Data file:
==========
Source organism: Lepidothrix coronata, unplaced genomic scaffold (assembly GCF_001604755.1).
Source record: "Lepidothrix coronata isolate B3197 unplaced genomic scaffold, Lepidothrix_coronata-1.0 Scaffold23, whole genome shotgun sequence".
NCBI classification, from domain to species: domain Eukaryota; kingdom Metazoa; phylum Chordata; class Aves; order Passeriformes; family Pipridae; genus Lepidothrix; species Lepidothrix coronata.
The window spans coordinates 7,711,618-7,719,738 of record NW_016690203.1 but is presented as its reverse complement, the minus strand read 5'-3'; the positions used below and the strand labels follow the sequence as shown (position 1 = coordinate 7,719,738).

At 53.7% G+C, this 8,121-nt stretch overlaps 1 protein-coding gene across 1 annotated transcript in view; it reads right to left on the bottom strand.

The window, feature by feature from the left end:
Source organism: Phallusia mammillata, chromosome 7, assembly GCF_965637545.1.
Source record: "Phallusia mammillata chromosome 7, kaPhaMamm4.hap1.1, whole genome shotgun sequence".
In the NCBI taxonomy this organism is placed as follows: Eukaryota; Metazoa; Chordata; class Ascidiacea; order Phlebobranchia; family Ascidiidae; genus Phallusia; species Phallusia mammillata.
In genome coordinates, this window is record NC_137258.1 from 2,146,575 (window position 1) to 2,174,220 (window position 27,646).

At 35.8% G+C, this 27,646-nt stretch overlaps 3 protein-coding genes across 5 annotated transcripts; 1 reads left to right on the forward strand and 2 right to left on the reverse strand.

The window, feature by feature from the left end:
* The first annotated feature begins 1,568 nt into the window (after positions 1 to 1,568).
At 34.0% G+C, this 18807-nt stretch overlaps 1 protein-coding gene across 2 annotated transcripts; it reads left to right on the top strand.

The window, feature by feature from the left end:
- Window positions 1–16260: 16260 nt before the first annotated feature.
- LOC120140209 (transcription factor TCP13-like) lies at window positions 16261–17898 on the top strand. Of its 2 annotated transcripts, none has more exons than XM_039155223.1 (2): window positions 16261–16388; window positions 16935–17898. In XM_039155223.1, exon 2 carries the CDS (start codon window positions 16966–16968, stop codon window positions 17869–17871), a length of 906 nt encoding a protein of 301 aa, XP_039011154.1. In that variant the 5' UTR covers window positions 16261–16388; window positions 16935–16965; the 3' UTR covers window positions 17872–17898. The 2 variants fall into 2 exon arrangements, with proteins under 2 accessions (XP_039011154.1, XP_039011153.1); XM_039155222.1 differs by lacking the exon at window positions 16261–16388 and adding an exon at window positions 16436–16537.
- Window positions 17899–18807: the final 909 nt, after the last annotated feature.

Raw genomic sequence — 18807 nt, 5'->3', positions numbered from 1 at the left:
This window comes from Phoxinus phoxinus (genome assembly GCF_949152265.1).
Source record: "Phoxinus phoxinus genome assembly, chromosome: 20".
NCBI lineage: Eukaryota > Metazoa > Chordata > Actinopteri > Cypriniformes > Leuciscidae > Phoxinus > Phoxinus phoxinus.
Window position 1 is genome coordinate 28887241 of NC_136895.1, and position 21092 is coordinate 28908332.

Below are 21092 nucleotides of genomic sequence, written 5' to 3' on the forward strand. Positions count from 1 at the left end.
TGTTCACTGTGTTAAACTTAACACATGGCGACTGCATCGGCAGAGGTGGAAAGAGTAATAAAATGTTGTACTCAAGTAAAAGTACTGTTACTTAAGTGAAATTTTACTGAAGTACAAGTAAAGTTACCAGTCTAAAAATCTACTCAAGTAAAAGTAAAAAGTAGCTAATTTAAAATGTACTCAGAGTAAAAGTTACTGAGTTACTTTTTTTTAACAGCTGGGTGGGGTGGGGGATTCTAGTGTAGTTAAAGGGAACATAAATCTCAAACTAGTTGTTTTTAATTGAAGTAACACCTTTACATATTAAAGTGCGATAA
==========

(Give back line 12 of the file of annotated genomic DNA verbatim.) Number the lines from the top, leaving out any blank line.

The window, feature by feature from the left end: